The Endless

Justin Benson and Aaron Moorehead’s mind-unspooling sci-fi thriller The Endless is one of those strange films that feels lightweight while flirting with cosmic ideas. The writer-directors play brothers, named, of course, Justin and Aaron, who escaped a UFO cult as teenagers. In adulthood, Justin is domineering and overprotective. But when the men receive a concerning videotape from the true believers at Camp Arcadia, Aaron demands that they drive back into the wild to find out what happened, and Justin reluctantly agrees.

Surprisingly, they’re welcomed by pleasant sights: old friends who apparently haven’t aged, including the benevolent de facto leader, Hal, and the flirtatious Anna, plus a host of cheerful hippies brewing beers and hanging out around the campfire. But as their visit stretches on, hints multiply that reality at the camp isn’t what it appears to be. A bullet hits something invisible in midair; a baseball is thrown high and disappears; a Polaroid flutters from the sky in the middle of nowhere. And the brothers are forced to contend with some old mysteries and falsehoods while an unseen presence creepily betrays itself.

The tone of The Endless skids from time to time, as Benson and Moorehead’s broad banter makes it hard to take their sibling conflict too seriously. At times, they seem to be parodying the relationship, and Benson is too genial to put much oomph behind his bullying behavior. These imperfections render the film less than completely immersive. But visually, The Endless succeeds with delicious, slightly Gothic weirdness, from psychedelic tweaks of filmic time to uncanny celestial phenomena to fun tricks with mirroring and repetition.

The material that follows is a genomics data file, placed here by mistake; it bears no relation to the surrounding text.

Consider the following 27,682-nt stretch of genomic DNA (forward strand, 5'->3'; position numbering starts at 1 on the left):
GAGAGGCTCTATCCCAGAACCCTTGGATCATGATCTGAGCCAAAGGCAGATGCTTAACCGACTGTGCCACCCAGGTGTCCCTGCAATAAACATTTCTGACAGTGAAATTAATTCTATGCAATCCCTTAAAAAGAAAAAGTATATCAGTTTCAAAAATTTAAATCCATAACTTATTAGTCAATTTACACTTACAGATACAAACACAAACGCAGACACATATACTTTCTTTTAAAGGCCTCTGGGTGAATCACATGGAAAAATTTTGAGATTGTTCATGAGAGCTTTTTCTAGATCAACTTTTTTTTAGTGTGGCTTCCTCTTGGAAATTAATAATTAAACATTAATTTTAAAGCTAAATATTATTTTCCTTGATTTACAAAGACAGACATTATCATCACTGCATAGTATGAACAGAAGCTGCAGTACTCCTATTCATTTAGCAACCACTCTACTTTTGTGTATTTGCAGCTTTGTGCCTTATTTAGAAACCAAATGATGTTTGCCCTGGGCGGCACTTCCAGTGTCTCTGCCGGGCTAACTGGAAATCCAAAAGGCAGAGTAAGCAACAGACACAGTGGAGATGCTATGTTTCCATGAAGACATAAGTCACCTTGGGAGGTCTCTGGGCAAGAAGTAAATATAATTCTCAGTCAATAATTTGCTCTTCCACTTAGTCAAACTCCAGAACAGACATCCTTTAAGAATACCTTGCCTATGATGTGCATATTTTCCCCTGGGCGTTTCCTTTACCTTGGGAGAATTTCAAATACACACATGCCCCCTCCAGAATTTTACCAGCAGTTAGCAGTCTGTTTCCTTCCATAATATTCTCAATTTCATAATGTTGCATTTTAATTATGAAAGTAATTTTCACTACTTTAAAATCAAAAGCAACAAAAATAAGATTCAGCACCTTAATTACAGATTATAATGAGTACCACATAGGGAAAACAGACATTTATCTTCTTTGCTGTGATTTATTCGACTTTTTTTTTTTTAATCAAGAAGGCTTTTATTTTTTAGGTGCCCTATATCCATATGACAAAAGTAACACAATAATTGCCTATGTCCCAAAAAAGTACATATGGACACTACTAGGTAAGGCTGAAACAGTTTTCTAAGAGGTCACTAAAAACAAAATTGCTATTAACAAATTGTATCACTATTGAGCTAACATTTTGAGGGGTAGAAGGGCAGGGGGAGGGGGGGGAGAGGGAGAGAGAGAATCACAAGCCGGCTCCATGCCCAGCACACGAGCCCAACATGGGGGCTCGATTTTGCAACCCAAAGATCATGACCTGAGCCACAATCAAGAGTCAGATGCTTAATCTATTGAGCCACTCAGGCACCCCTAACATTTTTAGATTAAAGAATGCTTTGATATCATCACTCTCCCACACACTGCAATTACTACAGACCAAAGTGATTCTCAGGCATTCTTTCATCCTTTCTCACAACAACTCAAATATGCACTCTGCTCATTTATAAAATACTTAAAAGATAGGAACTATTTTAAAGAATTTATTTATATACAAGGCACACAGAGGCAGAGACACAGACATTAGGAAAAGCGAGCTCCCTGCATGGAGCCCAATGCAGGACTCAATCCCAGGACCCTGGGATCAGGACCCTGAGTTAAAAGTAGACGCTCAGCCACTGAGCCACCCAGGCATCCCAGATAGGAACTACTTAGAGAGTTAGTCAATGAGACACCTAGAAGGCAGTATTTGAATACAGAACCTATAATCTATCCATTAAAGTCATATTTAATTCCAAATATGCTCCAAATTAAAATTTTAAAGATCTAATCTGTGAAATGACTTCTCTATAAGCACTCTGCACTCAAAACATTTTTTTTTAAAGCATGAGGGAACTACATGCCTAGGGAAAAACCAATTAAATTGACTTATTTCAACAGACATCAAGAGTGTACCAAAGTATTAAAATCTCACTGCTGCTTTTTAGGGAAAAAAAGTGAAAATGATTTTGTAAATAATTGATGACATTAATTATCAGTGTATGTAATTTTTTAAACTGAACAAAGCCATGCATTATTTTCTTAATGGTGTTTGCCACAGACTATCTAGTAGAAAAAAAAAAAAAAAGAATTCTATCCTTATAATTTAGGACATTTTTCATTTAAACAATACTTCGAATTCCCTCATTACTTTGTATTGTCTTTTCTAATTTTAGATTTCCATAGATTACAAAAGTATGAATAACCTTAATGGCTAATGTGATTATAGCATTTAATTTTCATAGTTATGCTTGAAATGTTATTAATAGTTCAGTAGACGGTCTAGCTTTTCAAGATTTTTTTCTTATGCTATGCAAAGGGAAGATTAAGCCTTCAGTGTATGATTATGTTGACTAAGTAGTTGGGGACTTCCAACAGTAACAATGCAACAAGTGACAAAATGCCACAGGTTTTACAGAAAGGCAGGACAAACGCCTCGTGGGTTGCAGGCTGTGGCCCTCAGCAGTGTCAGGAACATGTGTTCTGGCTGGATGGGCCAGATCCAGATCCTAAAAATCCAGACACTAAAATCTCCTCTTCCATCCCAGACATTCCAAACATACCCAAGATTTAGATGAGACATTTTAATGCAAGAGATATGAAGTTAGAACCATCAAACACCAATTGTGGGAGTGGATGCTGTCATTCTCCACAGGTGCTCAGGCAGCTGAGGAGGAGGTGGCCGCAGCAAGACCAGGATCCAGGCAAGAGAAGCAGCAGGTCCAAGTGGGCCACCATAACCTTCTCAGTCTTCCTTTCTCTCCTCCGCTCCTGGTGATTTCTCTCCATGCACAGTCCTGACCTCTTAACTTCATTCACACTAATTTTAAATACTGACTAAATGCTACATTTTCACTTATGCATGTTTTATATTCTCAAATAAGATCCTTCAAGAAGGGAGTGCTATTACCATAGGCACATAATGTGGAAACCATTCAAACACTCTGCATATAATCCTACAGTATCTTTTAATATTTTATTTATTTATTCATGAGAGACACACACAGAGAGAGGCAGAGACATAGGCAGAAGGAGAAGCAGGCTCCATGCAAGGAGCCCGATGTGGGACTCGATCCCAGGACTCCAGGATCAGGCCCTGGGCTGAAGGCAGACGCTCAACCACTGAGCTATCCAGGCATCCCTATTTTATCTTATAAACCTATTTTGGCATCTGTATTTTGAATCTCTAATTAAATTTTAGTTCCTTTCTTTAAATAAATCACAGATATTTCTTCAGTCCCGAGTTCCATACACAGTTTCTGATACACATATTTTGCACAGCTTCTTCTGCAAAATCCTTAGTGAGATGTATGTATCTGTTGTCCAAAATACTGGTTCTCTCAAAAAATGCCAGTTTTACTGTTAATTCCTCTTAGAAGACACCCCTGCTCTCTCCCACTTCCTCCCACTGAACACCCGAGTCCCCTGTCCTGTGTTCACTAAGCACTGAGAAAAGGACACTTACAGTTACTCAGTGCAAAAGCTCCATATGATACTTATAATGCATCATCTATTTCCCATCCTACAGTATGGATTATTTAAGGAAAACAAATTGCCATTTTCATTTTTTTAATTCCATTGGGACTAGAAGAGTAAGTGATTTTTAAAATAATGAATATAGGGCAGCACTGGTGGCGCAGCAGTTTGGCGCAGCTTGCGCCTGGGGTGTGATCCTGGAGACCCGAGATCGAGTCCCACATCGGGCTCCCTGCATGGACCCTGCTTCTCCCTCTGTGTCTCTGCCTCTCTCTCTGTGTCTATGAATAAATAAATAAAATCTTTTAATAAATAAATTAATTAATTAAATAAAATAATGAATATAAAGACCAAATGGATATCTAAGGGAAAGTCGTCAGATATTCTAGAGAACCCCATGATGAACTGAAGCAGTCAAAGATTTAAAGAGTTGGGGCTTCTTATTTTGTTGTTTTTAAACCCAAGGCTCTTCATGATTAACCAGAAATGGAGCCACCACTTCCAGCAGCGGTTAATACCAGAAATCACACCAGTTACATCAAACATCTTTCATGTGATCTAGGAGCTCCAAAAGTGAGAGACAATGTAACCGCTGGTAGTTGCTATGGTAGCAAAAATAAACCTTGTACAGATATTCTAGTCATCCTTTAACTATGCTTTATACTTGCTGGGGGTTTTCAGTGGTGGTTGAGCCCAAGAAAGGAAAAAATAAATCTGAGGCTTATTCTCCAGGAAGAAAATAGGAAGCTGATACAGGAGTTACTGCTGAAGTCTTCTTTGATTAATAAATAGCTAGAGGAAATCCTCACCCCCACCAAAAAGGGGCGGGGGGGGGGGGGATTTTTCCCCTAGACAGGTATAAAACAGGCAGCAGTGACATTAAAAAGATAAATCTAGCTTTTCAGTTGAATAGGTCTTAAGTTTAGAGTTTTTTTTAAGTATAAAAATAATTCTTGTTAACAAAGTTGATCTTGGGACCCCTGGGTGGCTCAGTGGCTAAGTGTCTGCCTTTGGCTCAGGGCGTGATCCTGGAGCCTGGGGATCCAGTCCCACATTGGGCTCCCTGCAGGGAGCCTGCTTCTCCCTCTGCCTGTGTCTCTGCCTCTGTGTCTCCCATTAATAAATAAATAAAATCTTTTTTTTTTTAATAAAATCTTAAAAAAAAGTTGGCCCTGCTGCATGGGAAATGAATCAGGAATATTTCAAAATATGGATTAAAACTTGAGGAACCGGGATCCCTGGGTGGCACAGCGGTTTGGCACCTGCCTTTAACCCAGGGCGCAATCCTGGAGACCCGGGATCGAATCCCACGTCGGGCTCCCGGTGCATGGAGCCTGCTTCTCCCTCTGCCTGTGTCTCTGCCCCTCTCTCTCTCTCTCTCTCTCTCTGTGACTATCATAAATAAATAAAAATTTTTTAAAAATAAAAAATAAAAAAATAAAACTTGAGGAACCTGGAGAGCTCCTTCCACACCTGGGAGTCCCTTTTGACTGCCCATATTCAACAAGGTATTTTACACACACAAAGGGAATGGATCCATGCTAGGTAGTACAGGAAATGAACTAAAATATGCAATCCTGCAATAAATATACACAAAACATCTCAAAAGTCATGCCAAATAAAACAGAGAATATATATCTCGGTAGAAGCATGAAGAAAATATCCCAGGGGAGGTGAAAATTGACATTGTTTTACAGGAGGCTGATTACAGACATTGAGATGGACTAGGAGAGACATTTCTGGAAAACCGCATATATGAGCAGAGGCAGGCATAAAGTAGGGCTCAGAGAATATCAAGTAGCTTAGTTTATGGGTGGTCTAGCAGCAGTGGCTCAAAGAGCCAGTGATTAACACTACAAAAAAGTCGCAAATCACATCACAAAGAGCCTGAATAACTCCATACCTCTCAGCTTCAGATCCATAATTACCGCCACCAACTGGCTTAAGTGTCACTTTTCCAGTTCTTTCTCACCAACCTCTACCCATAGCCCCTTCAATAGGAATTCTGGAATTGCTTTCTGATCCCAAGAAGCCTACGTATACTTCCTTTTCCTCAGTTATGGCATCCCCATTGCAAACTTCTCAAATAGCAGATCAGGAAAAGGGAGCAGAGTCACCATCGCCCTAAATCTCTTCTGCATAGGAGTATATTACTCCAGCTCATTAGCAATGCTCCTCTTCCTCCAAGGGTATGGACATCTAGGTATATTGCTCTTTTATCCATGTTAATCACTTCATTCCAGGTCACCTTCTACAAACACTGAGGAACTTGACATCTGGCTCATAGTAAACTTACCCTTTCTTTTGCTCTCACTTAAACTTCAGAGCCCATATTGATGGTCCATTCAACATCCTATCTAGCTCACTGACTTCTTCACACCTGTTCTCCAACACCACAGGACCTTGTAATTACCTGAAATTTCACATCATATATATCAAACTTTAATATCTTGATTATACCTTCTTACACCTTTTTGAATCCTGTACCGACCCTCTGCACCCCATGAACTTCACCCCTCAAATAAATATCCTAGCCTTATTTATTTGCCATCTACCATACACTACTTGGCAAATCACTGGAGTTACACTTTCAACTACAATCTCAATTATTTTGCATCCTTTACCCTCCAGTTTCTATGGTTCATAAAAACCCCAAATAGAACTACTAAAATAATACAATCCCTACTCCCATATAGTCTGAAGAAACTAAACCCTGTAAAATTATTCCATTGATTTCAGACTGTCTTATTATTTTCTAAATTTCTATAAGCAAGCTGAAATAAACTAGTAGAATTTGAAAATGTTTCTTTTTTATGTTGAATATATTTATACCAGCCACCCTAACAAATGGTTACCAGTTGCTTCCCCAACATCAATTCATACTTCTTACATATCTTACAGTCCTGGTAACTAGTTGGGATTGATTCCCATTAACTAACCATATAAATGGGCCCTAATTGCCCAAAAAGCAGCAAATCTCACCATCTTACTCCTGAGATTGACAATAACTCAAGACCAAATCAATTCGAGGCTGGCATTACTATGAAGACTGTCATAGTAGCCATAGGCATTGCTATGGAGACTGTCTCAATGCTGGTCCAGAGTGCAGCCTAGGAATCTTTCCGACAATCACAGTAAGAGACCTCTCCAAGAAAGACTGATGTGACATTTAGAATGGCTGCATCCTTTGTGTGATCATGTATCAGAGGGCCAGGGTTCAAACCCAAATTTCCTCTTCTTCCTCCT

Better still, the secret behind Camp Arcadia is not a “surreal” cop-out but a genuinely freaky sci-fi concept. It may be a sly reflection of the nature of film, a metaphor for trauma, or just a cool idea. Not that it answers every question. I’m still trying to decide whether a telltale detail at the beginning makes the whole story far more disturbing, or whether I’m just searching for something that will tie the film’s ingenuity in with its inconsistency. The Endless invites you to puzzle over it or just enjoy its strange surfaces without losing too much sleep. For a pair of directors with Lovecraftian sensibilities, that’s pretty friendly.

For more information about The Endless and other films playing this weekend, see Movie Times.